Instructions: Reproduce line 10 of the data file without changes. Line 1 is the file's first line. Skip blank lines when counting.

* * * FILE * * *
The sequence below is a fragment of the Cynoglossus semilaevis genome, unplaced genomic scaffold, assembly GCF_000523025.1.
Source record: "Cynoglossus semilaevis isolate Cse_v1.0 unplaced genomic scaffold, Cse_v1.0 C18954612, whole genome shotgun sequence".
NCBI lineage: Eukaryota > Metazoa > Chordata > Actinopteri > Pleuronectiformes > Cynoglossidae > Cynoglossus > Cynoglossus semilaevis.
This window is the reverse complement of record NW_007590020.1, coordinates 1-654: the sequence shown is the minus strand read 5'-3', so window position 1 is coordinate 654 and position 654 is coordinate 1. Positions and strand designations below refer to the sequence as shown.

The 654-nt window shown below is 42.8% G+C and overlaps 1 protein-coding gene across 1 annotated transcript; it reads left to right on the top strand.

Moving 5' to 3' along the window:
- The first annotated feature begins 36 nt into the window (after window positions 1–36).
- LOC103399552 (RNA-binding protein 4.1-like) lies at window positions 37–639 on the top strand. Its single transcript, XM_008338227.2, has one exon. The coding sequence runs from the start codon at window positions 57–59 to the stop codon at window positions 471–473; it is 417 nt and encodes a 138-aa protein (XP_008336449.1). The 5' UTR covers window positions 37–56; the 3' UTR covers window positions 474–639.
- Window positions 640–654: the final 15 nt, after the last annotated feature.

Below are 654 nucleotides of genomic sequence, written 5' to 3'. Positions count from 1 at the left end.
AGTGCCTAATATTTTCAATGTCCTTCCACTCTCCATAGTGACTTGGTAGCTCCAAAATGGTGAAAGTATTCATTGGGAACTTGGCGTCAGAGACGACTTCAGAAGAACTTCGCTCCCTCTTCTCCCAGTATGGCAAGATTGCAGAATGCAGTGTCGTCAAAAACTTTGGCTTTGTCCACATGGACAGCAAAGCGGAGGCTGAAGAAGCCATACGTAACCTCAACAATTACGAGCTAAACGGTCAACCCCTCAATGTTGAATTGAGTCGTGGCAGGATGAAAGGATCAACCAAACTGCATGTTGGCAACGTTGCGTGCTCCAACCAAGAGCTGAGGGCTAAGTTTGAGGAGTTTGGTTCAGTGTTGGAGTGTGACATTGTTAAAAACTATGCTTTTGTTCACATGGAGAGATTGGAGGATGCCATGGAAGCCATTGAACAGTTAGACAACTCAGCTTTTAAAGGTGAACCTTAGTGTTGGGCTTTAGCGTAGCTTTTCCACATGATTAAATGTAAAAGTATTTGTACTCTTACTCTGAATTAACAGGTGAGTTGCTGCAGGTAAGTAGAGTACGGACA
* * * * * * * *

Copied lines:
Below are 654 nucleotides of genomic sequence, written 5' to 3'. Positions count from 1 at the left end.